Molyneaux takes a swing at Ulster talks with Dublin

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THE ULSTER UNIONIST leader James Molyneaux last night fired a calculated broadside at John Major's joint peace process with Dublin by warning that the Irish government was functioning as a 'conduit' for the IRA.

In a determined effort to steer the Prime Minister back to focusing on the more limited objective of all-party talks on a revived internal democracy for the province, Mr Molyneaux said such efforts would 'succeed where high drama fails'.

Mr Molyneaux's Commons speech was seen in Westminster as a sharp setback to Mr Major's twin-track strategy of simultaneously seeking an end to IRA violence and a political deal within the province.

Mr Molyneaux said that 'the disastrous juxtaposition' of political discussions with the 'price demanded by the IRA in return for a halt to murder' meant the Government was being required to do a deal not with Albert Reynolds, the Irish Prime Minister, but with Gerry Adams, president of Sinn Fein. Mr Molyneaux added: 'No amount of diplomatic verbiage can conceal that uncomfortable fact that Dublin is merely the conduit.'

His warning came less than two hours after Mr Major had again highlighted hopes for peace by repeating in the Commons that the Government 'wished to know' if the IRA were prepared to end violence for good. Mr Major said it was right to put that question 'when there do seem to be some suggestions that the IRA may be thinking about an end to violence'. Such 'suggestions' - publicly mentioned by Mr Major for the first time yesterday - appear to stem both from intelligence reports and the account given him by Mr Reynolds of the talks between Mr Adams and John Hume, leader of the Social Democratic and Labour Party.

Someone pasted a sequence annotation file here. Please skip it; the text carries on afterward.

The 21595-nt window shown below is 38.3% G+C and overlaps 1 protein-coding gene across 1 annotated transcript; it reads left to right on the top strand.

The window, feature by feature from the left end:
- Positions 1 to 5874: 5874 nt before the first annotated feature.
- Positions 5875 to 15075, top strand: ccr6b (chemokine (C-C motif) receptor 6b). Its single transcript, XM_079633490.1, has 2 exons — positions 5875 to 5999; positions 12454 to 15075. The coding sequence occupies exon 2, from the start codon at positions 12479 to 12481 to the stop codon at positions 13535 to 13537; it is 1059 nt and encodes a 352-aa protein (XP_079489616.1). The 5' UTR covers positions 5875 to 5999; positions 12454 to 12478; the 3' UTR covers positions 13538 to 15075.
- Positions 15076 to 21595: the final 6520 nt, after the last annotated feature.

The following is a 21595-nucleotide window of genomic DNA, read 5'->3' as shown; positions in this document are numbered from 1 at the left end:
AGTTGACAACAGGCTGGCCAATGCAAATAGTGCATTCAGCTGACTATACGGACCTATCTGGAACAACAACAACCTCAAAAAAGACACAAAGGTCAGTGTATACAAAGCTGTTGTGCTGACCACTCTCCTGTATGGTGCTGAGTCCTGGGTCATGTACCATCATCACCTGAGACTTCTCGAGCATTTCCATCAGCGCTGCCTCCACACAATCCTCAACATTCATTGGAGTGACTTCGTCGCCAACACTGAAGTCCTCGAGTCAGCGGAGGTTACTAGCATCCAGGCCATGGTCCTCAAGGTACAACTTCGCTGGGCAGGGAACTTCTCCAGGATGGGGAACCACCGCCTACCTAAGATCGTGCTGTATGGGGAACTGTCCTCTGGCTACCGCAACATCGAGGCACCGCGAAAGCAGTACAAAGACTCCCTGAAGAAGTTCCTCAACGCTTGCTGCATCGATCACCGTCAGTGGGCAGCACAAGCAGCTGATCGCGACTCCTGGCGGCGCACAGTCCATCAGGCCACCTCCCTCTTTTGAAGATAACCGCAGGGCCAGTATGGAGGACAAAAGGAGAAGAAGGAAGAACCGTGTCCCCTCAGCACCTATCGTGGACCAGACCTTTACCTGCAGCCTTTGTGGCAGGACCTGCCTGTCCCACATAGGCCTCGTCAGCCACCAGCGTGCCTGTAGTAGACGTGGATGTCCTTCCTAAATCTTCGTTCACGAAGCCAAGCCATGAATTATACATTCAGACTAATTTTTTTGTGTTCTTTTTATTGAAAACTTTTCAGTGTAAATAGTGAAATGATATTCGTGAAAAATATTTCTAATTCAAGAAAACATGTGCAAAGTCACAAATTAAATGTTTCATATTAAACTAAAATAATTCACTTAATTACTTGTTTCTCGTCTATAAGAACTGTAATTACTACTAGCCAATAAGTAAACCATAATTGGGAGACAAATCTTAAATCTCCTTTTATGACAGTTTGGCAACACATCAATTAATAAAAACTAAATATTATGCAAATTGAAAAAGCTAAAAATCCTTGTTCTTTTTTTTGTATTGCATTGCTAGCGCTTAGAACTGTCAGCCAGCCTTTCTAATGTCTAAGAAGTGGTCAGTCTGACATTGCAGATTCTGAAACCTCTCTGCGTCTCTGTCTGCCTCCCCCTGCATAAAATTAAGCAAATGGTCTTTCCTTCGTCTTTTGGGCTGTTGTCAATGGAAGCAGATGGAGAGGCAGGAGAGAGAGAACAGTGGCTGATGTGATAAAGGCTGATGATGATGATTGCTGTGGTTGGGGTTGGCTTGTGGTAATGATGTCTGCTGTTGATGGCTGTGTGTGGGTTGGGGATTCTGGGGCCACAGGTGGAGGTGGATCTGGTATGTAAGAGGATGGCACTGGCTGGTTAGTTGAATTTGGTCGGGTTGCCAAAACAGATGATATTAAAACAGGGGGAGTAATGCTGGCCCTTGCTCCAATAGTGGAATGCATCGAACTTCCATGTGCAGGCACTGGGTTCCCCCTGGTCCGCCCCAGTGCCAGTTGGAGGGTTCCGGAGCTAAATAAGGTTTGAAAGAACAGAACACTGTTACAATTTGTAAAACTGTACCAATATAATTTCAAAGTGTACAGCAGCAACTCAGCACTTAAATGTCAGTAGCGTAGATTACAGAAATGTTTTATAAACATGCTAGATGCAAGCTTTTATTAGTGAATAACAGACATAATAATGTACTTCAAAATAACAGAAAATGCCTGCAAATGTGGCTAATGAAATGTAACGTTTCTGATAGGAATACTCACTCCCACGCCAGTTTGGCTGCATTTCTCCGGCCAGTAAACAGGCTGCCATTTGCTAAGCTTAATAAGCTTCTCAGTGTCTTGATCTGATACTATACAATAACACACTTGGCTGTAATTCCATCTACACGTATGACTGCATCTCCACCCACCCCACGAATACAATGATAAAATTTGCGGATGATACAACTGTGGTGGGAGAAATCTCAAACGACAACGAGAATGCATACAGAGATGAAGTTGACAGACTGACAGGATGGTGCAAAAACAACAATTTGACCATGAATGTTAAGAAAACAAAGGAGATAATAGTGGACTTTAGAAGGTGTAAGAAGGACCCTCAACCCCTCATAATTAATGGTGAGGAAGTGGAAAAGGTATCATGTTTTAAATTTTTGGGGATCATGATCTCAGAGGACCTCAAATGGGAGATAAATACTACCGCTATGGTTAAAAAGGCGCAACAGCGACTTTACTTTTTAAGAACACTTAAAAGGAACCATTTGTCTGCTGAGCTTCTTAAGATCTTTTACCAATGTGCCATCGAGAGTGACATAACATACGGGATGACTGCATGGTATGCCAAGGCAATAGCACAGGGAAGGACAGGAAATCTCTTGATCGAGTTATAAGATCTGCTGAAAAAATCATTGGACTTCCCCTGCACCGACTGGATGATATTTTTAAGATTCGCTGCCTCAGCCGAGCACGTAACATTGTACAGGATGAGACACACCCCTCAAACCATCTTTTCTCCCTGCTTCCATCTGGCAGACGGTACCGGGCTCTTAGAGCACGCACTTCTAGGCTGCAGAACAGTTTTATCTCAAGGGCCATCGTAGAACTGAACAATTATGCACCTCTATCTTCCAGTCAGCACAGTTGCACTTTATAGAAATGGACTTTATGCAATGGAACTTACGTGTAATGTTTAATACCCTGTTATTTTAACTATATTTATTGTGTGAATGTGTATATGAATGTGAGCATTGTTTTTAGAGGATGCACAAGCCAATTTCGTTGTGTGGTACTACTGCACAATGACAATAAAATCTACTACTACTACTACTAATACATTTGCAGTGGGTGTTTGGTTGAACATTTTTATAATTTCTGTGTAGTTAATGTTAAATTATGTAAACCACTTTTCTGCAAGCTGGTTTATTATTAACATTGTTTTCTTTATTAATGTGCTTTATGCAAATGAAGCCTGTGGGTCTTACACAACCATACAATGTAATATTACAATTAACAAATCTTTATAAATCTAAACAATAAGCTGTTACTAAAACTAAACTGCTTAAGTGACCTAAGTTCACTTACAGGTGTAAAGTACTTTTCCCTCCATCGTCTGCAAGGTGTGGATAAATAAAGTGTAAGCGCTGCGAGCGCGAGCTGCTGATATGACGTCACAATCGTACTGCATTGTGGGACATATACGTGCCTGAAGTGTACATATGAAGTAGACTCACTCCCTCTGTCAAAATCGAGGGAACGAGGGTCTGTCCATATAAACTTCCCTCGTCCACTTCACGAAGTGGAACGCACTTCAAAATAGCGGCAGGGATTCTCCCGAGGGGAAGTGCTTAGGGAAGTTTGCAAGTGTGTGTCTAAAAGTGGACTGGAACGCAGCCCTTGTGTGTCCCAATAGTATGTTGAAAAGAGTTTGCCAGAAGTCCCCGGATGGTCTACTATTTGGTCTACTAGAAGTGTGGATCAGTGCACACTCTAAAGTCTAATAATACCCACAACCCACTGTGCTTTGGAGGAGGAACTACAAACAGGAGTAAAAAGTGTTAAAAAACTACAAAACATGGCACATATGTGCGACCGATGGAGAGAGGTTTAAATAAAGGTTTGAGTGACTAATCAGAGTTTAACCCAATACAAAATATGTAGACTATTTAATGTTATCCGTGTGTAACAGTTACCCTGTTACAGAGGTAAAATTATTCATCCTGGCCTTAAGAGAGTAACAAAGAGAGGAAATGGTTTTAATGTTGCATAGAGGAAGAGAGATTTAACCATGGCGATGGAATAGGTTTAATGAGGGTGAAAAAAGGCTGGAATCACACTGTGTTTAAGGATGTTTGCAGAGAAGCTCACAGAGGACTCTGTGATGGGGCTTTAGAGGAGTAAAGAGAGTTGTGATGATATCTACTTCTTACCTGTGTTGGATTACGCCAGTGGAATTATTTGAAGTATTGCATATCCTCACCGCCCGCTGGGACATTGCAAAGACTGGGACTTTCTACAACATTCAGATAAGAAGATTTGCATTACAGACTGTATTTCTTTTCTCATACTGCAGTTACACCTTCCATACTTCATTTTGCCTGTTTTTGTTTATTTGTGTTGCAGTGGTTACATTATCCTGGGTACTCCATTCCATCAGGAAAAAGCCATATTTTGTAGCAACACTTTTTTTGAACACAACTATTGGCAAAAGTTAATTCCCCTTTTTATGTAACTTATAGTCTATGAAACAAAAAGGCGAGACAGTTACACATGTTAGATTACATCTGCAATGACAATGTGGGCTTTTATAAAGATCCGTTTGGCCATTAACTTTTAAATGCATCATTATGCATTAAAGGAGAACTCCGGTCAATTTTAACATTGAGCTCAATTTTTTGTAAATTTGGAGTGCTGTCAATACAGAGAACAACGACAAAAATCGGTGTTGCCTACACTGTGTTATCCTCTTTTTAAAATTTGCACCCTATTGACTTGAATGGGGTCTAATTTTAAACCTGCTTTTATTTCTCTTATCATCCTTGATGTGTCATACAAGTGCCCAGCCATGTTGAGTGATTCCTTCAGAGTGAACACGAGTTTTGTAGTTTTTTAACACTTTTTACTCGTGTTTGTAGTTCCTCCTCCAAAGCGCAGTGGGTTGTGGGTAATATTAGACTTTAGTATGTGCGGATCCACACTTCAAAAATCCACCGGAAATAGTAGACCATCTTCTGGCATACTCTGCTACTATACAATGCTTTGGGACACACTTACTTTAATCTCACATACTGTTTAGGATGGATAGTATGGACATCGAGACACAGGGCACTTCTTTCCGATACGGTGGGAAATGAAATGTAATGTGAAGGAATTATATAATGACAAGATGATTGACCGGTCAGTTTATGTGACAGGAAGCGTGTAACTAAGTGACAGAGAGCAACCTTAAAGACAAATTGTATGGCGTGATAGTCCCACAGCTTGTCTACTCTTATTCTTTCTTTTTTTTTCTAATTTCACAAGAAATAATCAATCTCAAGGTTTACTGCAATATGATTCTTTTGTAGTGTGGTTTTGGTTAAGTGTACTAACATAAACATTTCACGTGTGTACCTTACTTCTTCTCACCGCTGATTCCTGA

Mr Major insisted that the Government needed a 'clear and unqualified answer' from the IRA which respected the 'vital principle' that Northern Ireland's status cannot change without the consent of its people.

Mr Molyneaux's intervention, which is certain to be taken seriously by the Prime Minister, may increase difficulties in fixing a date and a common line between London and Dublin for Mr Reynolds' summit with Mr Major next month.

While the Government has been more prepared to discount the opposition of the hardline Democratic Unionist Party - whose leader, Ian Paisley, Mr Major has agreed to meet today - Mr Molyneaux's Ulster Unionist Party, with nine MPs, has an accord with Mr Major which he regards as pivotal in ensuring a clear parliamentary majority.

Support for Major, page 8

Leading article, page 17

Broadcasting ban, page 25